Disability and the built environment – Inclusion London’s submission
Disabled people are falling into serious debt because of the heavy cost of adaptations needed to make their homes accessible. Read our evidence and recommendations…
Inclusion London submitted evidence to the inquiry into Disability and the built environment by the Women and Equalities Select Committee.
Below is a summary of our evidence, which highlights our recommendations:
Many Disabled people are living on low incomes and need low cost, accessible accommodation, which currently in short supply in both the social housing and private sectors. Disabled people are falling into serious debt because of the heavy cost of adaptations needed to make their homes accessible. Also public buildings and venues are not all accessible. Therefore we make the recommendations below:
- That new accessible social housing is built, to Lifetime homes standards except for 10% which is built to full wheelchair accessible standards to ensure there is low cost, accessible housing.
- Disabled people are given security of tenure in social housing.
- A compulsory accessible housing register is established in all local authorities. The register will also record the number of Disabled people waiting for accessible housing in the social housing sector.
- Accessible features in social housing accommodation are retained after a change of tenancy and priority is given to Disabled people waiting for an accessible property.
- Disabled people are able to move to a different area and be eligible for social housing immediately.
Private sector housing
- All new homes to be built to Lifetime Homes Standards.
- 10% of all new homes to be built to full wheelchair accessibility standards.
- The amount awarded for a Disabled Facilities Grant is increased to reflect the rise in costs since 2008 and is then increased again in line with inflation on an annual basis.
- Compulsory building regulations under Part M and Approved Document M have the same level of accessible standards as Lifetime Homes Standards. Also that Lifetime Neighbourhood’s standards should also be maintained.
Public Buildings and the environment
- All public buildings and venues need step free access
- Accessible toilets are needed in local high streets and in other public facilities.
Access measures for people with sensory impairments, rare syndromes or neurodiversity:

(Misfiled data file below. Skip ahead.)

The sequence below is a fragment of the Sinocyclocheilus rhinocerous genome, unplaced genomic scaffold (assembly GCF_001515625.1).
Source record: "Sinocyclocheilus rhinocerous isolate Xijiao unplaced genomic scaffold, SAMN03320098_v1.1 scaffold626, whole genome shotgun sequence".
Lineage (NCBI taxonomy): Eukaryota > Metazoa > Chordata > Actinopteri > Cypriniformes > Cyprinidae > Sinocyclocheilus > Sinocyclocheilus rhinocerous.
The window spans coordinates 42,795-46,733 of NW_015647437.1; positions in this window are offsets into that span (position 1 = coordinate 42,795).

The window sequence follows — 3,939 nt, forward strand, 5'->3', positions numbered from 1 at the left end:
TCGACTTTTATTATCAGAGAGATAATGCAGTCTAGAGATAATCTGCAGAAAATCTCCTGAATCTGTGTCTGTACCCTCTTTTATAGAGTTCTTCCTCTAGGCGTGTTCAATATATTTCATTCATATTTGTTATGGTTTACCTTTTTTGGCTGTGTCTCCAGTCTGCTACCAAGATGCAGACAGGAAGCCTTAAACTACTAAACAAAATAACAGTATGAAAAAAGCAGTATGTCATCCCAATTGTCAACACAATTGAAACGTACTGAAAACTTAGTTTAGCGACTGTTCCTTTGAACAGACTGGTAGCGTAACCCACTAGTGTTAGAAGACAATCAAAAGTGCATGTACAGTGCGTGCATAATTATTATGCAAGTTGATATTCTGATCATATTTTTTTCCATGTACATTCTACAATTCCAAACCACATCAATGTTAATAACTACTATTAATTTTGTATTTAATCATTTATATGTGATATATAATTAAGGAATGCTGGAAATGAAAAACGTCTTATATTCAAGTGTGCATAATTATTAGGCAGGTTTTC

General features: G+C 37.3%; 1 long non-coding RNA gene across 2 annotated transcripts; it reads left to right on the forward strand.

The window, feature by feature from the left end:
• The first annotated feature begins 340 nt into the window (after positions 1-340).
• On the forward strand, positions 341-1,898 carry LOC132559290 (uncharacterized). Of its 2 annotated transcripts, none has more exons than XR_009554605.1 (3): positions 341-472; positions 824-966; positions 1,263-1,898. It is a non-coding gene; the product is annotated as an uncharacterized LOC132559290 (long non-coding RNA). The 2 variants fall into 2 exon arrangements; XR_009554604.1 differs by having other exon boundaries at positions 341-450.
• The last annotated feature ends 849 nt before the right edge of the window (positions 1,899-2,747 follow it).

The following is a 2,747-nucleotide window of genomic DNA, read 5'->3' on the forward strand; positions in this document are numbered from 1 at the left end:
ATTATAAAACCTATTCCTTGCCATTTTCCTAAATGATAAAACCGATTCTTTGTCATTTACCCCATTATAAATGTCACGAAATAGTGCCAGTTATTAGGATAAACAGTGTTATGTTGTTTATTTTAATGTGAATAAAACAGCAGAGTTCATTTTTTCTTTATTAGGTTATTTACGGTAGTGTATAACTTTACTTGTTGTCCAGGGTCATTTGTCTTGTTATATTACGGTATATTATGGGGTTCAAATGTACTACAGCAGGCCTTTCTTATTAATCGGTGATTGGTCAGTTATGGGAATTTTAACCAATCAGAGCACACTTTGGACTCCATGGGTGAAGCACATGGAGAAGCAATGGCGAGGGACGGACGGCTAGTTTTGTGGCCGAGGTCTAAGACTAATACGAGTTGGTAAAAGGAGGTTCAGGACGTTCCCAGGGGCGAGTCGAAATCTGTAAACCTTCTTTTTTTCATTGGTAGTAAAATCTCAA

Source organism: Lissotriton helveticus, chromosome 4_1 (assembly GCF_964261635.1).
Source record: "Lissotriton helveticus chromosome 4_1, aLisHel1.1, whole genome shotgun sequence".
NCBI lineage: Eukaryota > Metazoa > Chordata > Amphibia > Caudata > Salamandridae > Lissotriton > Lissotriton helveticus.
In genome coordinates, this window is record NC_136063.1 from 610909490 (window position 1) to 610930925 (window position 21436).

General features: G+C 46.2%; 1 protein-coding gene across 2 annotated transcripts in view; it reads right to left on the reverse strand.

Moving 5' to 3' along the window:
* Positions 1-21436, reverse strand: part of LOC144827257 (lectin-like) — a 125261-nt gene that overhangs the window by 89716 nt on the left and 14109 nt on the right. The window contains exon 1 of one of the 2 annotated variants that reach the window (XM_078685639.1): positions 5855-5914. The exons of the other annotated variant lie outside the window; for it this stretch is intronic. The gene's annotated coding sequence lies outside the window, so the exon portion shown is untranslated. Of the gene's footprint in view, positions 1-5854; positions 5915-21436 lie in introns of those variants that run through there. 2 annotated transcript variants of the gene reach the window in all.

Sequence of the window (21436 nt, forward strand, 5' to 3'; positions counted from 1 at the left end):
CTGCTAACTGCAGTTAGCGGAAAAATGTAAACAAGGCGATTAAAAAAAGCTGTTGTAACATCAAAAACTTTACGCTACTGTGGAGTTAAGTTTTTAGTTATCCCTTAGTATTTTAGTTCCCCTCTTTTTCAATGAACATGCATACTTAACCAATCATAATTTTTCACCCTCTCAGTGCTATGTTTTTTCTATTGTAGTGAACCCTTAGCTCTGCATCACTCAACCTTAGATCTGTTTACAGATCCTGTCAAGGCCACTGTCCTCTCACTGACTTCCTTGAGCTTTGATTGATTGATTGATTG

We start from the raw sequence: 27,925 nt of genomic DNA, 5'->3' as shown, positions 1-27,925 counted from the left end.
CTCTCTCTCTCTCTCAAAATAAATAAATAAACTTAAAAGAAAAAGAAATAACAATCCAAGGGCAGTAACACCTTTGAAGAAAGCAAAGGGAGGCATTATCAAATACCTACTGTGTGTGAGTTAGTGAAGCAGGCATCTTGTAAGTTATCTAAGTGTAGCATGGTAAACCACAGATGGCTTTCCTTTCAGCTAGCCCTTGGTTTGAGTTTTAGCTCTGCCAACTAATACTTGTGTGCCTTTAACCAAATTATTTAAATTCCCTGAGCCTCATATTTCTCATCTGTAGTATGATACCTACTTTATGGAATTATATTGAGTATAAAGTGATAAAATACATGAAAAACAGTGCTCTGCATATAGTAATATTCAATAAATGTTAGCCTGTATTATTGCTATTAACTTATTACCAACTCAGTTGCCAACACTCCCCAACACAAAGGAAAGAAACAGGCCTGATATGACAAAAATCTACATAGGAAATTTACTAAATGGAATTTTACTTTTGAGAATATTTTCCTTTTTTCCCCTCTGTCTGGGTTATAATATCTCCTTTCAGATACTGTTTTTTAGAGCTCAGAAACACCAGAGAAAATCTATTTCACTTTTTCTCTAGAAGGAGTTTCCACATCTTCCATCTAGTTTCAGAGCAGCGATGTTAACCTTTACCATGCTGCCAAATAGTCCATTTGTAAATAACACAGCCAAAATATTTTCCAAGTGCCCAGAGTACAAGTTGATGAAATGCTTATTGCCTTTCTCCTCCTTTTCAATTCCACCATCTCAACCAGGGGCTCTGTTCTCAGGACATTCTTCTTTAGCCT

- Highlight the edges of stair/steps e.g. with a yellow or white strip.
- Ensure there is good even lighting, which is not overly bright, throughout all buildings including corridors, toilets and cafes within hospitals, museums and other public buildings.
- No use of flashing lights.
- Colour contrast is used to highlight doors and to differentiate between wall and floors.
- Muted pastel colours, with matt paint are used throughout buildings and toilets – so bright, white gloss paint is not are used.
- Intricate patterns are avoided.
- Use colour coding for different areas, to make buildings easier to navigate.
- Clear signage, in relation to font (sans serif, e.g. Arial, Calibri), large in size, contrast, and positioning, is an important feature in creating an accessible environment, as is the removal of clutter.
- Consistent signage, e.g. use either using the wording ‘eye clinic’ or ‘ophthalmology’.
- Provide information in multiple formats.
- Quiet spaces for people that have mental health support needs or are neurodiverse.
- The quality of the environment is considered by architects and designers, such as the need for green, leafy spaces in the hospital environment especially for people with mental health support needs.
- Pedestrian crossings are provided on all busy roads to enable visually impaired people to cross safely.
- The minimum level of kerbs are 60mm in shared surface streets schemes.
- Accessible car parks are provided.
Local access forums are supported and access officers employed by local authorities.
Download our full evidence:
Download our supplementary evidence:
Information about the inquiry is available at: